“What does your father think on this subject?''
“He is not strongly committed to the idea of votes for women at the moment, but I am sure I can talk him around.”
“What about Mr. Tree? Should we ask him to speak for us?”
“No, I think we should at present not involve our family or friends, but find support from outside our circle.''
“As far as running classes for the servants, Charlotte, you could do it at your house. The rest of us have parents who might object to such a scheme.''
"My father is now senile,'' said Charlotte sadly. "I am unable to communicate with him. I have been reading his diaries, which date back to the 1850s. He had a high regard for those not considered to be his social equals. He maintained a friendship with Mr. Jones, Adelaide Hilbourne, neither of whom would have been considered proper to be seen with. He had strong views on the need for universal educaion.''
“What else have you found out from reading the diaries?”
"Not only the diaries. My mother also kept journals. She wrote very movingly about her feelings when she was pregnant with Mary, and her thoughts when Mary was born brain damaged.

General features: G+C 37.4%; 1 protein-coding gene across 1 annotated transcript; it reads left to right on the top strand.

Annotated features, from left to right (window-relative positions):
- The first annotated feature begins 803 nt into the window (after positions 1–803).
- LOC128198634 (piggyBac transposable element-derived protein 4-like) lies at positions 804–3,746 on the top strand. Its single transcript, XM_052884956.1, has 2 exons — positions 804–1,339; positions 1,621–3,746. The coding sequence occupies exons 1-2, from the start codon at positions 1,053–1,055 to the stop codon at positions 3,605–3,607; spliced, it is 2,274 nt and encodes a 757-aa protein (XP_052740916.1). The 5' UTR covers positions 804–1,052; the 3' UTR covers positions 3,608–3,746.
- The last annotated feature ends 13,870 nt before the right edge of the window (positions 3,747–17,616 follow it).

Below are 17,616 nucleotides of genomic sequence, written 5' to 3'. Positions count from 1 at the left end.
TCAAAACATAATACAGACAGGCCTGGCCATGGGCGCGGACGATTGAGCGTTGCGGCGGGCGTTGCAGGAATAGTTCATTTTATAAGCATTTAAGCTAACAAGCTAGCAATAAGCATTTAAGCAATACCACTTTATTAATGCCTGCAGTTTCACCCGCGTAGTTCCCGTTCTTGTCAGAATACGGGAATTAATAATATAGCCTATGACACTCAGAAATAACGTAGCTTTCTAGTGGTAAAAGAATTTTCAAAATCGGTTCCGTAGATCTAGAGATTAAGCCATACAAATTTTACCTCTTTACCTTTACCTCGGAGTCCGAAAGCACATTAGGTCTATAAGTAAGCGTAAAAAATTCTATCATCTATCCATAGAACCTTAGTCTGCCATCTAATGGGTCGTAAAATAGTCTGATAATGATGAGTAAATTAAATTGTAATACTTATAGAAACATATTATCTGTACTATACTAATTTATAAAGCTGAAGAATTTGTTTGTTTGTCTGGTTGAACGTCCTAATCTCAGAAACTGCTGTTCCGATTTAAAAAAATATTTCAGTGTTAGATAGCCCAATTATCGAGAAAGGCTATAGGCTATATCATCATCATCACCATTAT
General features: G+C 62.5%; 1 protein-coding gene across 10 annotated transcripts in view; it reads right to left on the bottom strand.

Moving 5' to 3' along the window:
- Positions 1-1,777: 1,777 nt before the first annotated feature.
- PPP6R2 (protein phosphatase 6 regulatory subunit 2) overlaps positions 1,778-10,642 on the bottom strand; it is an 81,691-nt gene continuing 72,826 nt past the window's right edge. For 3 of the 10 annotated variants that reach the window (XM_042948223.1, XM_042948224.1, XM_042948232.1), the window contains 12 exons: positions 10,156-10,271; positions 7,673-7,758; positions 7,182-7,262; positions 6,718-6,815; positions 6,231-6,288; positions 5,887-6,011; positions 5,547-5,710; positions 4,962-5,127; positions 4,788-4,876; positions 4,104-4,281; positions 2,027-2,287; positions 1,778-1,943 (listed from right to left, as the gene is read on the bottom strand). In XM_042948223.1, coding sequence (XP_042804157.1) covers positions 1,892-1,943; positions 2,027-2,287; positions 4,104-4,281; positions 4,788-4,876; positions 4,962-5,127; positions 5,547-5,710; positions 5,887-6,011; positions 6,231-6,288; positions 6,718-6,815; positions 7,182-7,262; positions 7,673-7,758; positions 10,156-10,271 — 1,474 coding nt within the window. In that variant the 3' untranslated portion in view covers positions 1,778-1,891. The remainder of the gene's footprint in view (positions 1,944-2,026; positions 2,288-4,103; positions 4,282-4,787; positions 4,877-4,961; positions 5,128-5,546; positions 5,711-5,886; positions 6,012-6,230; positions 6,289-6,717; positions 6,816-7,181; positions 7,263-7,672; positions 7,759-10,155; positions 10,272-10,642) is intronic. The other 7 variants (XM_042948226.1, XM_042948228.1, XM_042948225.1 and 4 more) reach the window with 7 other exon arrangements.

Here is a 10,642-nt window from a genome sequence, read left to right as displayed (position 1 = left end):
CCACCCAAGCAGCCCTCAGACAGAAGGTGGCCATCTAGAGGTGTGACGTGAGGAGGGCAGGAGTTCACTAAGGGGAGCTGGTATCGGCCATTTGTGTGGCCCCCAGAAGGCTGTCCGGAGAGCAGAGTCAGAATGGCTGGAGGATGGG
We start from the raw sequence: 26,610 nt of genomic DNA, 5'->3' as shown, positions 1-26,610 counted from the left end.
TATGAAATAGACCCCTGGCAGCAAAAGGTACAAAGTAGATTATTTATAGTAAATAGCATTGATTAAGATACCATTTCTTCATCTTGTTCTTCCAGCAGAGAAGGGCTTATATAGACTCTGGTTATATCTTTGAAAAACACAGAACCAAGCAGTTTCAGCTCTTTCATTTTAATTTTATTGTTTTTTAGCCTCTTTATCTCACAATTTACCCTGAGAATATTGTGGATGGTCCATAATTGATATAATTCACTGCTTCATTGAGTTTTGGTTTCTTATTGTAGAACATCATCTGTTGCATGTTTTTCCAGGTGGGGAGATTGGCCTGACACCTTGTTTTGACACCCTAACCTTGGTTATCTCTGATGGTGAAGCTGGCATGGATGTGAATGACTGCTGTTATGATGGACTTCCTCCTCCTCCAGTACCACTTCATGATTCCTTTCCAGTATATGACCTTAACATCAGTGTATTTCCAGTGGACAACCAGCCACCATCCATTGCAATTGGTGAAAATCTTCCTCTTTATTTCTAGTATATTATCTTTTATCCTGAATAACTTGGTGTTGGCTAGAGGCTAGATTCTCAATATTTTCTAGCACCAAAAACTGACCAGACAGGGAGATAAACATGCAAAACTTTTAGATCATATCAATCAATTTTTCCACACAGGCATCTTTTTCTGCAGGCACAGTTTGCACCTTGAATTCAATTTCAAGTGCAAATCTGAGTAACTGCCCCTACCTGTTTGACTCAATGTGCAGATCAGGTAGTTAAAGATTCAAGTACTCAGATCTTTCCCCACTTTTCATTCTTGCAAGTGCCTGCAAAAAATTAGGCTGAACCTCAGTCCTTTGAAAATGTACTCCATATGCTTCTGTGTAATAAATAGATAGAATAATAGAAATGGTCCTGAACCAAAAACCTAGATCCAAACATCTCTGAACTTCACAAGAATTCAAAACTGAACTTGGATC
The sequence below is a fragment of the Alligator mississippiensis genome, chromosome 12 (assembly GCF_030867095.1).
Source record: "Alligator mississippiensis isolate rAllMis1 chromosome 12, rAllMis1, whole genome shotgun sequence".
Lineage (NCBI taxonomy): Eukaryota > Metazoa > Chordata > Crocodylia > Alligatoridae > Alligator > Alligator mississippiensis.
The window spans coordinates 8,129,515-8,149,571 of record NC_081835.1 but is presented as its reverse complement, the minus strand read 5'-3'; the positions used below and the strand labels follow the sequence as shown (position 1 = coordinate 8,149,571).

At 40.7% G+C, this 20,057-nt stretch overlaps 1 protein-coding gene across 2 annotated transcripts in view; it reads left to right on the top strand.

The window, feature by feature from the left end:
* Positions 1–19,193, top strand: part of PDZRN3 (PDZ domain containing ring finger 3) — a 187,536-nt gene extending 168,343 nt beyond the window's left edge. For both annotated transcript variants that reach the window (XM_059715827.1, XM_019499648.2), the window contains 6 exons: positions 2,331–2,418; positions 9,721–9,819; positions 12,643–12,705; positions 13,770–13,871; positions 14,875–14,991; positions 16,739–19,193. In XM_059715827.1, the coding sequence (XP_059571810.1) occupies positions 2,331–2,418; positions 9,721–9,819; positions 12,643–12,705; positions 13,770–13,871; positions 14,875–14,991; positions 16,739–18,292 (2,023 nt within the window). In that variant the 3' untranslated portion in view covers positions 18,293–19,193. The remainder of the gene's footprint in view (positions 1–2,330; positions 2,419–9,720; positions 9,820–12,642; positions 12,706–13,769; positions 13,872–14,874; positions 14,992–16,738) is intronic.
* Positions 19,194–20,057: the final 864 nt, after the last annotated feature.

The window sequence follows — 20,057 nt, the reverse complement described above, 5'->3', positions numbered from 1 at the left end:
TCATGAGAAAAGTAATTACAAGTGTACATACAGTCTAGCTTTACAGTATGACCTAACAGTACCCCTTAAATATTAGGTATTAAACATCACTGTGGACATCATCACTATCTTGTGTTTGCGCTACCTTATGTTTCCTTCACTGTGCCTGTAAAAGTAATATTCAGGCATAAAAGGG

She also wrote of my brother, Frank, who died when he was 17. My parents never talked of that, but the journals reveal that my parents doted on him. My father became a different person after Frank died. He became protective, obsessively so. That is why he objected when my sisters left home. He felt he wanted to control and protect all of us. The family place a memorial announcement in the newspaper on each anniversary of Frank's death.''
"That is so touching,'' said Muriel.
Soon after that the girls wound up their meeting, arranging another get-together in a week's time.